Saturday, December 28, 2013

What Happened to the Off Season?

I used to herald the coming of the off season as if it were the coming of Jesus Christ himself. The off season was a solace, a time for peace, love, and food. Yet there has become a movement amongst athletes to eliminate the off season.

I'm quite sure that this movement began, like most other strange fads, at the professional level. Yes, at some point, trickle down means that the aero helmet became relatively affordable, carbon race wheels are within reach, and a new triathlon bike runs that gamut from less than $1,000 all the way to $10,000. Yet we've also seen a movement towards the elite practices of elite athletes. This is by no means entirely bad, but it is certainly not all good. Age groupers get hurt trying to emulate the distances of the top professionals' practices. And increasingly, they have eliminated the off season. I now feel slightly guilty, and more than a little judged when I tell my fellow athletes that I'm taking the last two weeks of December and the first two weeks of January off, or whatever the period is.
Call of Duty counts as a sport, right?
None of this is the fault of the reader. Rather it's known in communication studies as the dominate culture. The dominate culture, which in this context means the top professional triathletes, imparts a sense of almost unworthiness, so that we feel that we must aspire to be them. We feel that we must train, eat, and sleep like the dominate culture because we aspire to be them.

Not all of this is a bad thing. As a result, people are more willing to push their personal limits. They tend to eat healthier, sleep more, and train harder. Yet for Joe Average, it also means that he feels an inadequacy. This constant pursuit of the professional lifestyle, whether he knows it or not, means that he is willing to do things that aren't really consistent with the lifestyle that he lives. After all, the term professional athlete means that triathlon is their job. It's not just a weekend event, every time they toe the line, they're earning sponsorship dollars and appearance fees. They also spend a significant amount of time at the computer, trying to get their name out there and be noticed. However, they are able to train four, five, even six hours a day because their professional obligation is to train.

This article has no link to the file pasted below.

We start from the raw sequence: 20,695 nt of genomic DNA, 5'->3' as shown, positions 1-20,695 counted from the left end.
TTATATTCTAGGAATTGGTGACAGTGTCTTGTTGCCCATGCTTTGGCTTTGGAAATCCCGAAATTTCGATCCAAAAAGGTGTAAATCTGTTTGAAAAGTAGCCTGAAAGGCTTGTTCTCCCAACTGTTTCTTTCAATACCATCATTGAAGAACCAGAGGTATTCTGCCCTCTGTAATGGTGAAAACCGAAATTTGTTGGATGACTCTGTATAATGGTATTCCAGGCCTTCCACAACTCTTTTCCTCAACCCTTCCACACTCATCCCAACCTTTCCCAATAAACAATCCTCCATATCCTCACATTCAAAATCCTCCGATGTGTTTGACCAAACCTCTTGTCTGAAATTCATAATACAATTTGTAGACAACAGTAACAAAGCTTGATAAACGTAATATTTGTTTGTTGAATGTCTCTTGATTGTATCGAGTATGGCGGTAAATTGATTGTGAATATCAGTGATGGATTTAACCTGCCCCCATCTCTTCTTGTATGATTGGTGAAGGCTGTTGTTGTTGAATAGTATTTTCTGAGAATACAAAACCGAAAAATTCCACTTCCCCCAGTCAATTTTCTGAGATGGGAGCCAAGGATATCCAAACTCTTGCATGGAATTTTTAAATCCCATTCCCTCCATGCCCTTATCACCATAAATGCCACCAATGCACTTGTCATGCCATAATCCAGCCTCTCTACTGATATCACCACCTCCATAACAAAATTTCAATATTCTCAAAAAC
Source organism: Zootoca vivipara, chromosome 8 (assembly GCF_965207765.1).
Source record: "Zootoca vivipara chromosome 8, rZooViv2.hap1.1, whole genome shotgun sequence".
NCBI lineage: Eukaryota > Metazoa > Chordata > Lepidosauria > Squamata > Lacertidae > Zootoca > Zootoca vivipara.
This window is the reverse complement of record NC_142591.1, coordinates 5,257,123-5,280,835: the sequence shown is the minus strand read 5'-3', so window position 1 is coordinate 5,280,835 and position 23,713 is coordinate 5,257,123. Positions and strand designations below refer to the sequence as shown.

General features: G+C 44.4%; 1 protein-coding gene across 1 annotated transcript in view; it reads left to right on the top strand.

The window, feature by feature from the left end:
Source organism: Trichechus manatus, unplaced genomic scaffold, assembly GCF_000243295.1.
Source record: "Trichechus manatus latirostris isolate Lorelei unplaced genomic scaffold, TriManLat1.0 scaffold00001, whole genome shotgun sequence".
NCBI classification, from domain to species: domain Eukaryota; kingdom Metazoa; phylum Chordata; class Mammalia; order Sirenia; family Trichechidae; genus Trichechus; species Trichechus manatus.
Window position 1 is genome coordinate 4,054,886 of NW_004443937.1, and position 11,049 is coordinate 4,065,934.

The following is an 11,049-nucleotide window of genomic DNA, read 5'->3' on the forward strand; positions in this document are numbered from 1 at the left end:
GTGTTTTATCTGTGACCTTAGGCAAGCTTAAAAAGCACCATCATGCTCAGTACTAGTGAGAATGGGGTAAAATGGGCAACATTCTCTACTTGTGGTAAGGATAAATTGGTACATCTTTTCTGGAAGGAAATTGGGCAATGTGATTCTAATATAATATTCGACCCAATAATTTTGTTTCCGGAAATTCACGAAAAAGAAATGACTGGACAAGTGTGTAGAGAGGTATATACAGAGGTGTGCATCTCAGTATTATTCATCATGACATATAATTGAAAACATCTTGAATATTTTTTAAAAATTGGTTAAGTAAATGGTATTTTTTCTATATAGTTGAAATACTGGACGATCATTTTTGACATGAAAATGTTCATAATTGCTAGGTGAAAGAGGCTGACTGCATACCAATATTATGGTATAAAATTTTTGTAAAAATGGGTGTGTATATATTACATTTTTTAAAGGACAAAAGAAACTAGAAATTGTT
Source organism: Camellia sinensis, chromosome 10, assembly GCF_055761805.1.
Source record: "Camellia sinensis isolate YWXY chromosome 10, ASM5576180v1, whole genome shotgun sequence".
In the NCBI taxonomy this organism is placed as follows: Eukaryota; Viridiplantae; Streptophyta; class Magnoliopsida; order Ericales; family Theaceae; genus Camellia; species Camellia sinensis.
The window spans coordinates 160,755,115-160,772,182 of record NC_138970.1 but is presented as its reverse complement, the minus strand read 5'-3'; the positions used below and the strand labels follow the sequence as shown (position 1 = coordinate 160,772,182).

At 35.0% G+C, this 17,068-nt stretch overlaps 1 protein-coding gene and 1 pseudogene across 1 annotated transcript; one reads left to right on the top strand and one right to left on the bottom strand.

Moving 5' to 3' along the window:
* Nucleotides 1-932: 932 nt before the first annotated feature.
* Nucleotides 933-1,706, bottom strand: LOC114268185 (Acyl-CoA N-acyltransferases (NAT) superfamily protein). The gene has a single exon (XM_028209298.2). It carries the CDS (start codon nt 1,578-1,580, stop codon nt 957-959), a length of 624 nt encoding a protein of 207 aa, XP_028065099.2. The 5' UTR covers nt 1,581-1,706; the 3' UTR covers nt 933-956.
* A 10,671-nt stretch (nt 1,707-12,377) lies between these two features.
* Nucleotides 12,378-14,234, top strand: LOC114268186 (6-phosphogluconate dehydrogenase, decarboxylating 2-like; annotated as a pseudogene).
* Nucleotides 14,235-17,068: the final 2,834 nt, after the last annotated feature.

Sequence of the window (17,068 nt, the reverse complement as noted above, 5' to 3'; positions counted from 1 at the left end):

This need for top end performance means that these triathletes spend a lot of time trying to figure out ways to get a leg up on the competition. And now, instead of spending almost a month completely off, a lot of athletes spend only a week or two, here and there. In between, they race cyclocross or do Xterra (off road triathlons). Now, because they are the dominate culture, what do you suppose happens? Suddenly, Joe Average feels that to be the best that he can be, he shouldn't take time off. In fact, what I've seen many people do is skip the entire off season, all in the name of top end performance.

Of course, this ends up being costly. Joe Average is no great athlete like Craig Alexander. He doesn't have the fiery passion of Mirinda Carfrae. So Joe Average burns out. He gets tired of constantly being tired because he isn't used to a massive training load week after week. He doesn't have a coach in his ear telling him exactly what work outs to get take easily or the ones that really count. And he doesn't see the value in the off season.
You can find me in the corner, crying.
While I'm in the off season, I don't stop training. Sure, I'm not swimming eight thousand yards, biking 120 miles, and running 6 miles. Instead, I like to take some time to engage in activities that I usually wouldn't (see my article The Benefit of Off Season Cross Training). And that's what the off season should really be about.

Wednesday, December 18, 2013

What the Minimalists Don't Tell You

Look, I'm a minimal runner. I firmly believe that it is the best way, in terms of biomechanics and efficiency, to run. And I've converted my fair share of runners to minimal shoes. However, I never under any circumstances do so without fair disclosure. So here it is:

Humans are meant to run in the same manner that minimalists do. We evolved without shoes. We learned to put scraps of leather on our feet for protective purposes. Here's the cache: We ran on soft surfaces. Tarmac roads were first implemented in the US in 1909. For thousands of years, humans ran on primarily dirt and grass. Suddenly in the space of 100 years, we go from lithely pacing across fields back to the barn to pounding pavement with Bill Bowerman's waffle-soled Nikes after work. See the problem here?